This edition of the Economic Review also surveys two recent labour market developments. Firstly, it summarises the results of our analysis of the recent rise in self-employment. This concludes that the growth of self-employment since the onset of the economic downturn is better seen as an extension of a pre-existing trend. Self-employment accounted for just less than 15% of total employment in Quarter 1 2016, and a similar proportion of hours. This analysis concludes that much of the growth in self-employment over the past 15 years has been as a consequence of the growing prevalence of part-time self-employment among older workers who appear largely content with their labour market condition. This finding holds equally for mid-aged part-time self-employed women, although is less clear among younger men: it is among this group that evidence of under-employment is greatest.
Secondly, it builds on a previous analysis of average hours worked, examining how the ratio of actual to usual weekly hours changed over the course of the economic downturn and recovery. It concludes that reduced leave-taking boosted the length of the actual working week during the recovery, but that this effect had all but unwound by the start of 2016, following the re-emergence of pre-downturn levels of leave-taking. While the causes of this change are difficult to establish, this result is consistent with workers choosing not to take holiday during spells of uncertainty through job insecurity or financial necessity.Back to table of contents
The preliminary estimate of gross domestic product (GDP) indicated that the UK economy grew by 0.6% in the second quarter of 2016, slightly faster than in the previous quarter, during which GDP is estimated to have grown by 0.4% (Figure 1). The growth in Quarter 2 2016 is the 14th consecutive quarter of expansion since the beginning of 2013, and is broadly equal to the average quarter-on-quarter growth rate over this period. Following a slowdown in GDP growth at the start of 2015, output has grown at a relatively steady pace in recent quarters, and was 2.2% higher in Quarter 2 2016 than in the same period a year earlier.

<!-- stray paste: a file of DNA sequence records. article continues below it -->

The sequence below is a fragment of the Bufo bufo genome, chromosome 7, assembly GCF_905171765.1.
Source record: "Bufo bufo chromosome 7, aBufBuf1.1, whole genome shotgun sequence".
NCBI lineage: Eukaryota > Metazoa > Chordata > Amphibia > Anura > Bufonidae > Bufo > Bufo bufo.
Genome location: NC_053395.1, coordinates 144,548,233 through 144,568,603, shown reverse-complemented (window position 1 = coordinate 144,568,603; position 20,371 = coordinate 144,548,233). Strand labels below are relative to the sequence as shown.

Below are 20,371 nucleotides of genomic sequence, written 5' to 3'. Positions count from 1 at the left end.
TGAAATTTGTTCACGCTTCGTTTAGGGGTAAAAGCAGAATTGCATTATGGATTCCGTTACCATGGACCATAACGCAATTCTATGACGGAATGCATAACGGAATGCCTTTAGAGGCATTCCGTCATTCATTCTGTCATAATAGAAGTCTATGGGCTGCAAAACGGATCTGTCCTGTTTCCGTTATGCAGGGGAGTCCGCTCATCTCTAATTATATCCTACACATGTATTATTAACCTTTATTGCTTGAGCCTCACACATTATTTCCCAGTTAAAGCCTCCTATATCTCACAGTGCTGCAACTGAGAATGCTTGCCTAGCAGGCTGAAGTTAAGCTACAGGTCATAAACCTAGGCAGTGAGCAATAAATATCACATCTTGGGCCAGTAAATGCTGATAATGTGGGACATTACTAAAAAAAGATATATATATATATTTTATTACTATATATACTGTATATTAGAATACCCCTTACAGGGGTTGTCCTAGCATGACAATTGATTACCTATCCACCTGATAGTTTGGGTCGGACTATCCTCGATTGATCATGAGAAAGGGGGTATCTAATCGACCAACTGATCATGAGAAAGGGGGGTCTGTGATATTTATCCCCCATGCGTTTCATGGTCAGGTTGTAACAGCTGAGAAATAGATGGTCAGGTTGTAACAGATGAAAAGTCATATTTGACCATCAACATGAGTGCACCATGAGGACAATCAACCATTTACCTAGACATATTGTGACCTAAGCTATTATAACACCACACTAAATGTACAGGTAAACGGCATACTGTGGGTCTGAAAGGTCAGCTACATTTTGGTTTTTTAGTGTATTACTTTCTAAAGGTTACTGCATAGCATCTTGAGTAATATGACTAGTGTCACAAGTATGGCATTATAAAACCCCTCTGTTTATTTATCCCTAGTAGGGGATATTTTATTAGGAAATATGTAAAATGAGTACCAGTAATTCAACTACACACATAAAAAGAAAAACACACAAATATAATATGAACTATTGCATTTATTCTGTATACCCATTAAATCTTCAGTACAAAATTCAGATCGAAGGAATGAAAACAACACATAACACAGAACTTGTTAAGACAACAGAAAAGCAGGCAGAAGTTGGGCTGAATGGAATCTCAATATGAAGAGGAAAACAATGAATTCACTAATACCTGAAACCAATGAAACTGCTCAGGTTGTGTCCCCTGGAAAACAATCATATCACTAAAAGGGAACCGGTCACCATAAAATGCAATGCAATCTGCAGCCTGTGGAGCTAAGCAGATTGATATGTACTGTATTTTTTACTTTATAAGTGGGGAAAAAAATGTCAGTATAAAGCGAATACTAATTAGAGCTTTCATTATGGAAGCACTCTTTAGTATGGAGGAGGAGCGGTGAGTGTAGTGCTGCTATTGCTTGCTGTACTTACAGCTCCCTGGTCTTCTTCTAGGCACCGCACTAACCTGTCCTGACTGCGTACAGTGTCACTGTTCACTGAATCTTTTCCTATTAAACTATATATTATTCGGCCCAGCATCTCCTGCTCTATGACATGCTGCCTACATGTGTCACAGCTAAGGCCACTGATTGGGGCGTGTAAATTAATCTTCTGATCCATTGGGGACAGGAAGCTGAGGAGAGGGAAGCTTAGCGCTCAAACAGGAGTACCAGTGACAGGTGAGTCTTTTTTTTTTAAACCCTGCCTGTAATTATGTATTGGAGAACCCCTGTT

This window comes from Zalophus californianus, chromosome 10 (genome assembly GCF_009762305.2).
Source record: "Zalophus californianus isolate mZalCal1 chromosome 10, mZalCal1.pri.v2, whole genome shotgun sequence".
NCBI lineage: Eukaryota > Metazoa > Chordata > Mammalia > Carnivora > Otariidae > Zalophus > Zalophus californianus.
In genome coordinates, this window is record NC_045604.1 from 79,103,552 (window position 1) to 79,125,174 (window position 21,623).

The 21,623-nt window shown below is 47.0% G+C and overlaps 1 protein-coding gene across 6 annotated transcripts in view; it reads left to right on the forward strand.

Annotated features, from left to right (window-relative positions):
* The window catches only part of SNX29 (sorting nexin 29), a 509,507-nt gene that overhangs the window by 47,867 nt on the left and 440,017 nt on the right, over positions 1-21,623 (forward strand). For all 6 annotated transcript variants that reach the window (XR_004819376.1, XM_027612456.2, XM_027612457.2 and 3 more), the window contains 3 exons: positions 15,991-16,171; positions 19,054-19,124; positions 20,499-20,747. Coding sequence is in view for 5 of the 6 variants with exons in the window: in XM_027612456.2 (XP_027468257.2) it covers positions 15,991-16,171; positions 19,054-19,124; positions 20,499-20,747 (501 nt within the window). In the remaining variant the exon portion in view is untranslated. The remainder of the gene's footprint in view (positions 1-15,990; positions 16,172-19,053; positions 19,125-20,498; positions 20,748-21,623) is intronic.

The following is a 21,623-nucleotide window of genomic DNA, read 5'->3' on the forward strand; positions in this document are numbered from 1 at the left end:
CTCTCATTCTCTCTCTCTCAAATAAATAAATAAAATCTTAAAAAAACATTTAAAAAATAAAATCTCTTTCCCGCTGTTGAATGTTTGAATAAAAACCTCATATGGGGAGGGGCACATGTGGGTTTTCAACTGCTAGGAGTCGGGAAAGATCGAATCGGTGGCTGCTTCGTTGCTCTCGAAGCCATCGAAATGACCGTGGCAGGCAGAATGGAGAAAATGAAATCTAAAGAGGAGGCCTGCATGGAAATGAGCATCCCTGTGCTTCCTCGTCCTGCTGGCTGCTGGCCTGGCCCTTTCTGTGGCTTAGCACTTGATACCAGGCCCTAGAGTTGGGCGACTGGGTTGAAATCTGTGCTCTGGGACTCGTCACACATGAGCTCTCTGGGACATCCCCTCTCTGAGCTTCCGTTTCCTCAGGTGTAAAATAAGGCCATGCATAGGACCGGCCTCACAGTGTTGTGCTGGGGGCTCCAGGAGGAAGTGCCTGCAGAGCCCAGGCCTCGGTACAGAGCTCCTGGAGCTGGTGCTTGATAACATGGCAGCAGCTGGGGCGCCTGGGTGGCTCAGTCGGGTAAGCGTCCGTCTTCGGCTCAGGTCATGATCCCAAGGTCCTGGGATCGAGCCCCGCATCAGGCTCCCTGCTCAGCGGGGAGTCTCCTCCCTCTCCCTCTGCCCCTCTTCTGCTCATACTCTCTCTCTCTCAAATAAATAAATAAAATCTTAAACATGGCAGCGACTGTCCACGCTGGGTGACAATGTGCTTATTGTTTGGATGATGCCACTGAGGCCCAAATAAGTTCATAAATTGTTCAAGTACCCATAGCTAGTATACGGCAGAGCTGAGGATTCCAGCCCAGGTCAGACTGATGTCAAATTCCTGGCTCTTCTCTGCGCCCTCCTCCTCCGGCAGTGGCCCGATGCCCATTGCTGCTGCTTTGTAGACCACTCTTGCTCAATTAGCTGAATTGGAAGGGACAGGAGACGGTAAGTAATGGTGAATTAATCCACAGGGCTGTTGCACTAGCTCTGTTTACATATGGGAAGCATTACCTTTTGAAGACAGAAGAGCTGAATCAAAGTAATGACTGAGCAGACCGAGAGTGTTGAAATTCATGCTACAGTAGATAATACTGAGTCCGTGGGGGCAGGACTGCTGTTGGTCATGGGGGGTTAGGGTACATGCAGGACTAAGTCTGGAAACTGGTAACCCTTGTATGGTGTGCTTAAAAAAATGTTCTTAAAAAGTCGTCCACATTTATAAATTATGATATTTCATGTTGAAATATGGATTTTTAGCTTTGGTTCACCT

The main drivers of quarter on quarter growth in Quarter 2 2016 were the services and production industries which grew by 0.5% and 2.1% respectively. The services industries – accounting for the largest part of the UK economy – continue to perform strongly, adding 0.4 percentage points to quarterly GDP growth over this period. Output growth was particularly strong in the arts, entertainments and recreation, and professional, scientific and technical industries over this period, although the business services and finance industries accounted for the largest part of services growth. This and earlier relatively strong outturns mean that the output of the services industries is now 11.2% above its pre-downturn peak (Figure 2).
The strong performance of the services industries helped to raise GDP to around 7.7% above its pre-downturn level by Quarter 2 2016. While the recovery of output in the other main industrial groupings has been relatively slow, the strength of output growth from production during Quarter 2 2016 was notable. Although the mining and quarrying, and utilities industries grew relatively strongly over this period, much of the growth in production was driven by manufacturing, the output of which is at its highest level since Quarter 3 2008. In contrast, construction output growth has weakened over the last year, and the industry contracted by 0.4% in Quarter 2 2016.Back to table of contents
While estimates of GDP indicate that the economy has grown considerably over recent quarters, broader measures of the resources available to households, of net national disposable income and those measures expressed in per head terms suggest that this growth and the pace of the recovery has been more muted. Although estimates of GDP growth provide a guide to changes in total income, output and expenditure in the UK economy, ONS has published a broader range of statistics designed to capture economic well-being in the quarterly Economic Well-being release since December 2014. These measures go beyond traditional measures of GDP to account for some of its well-known limitations. Three of the headline indicators in this release include: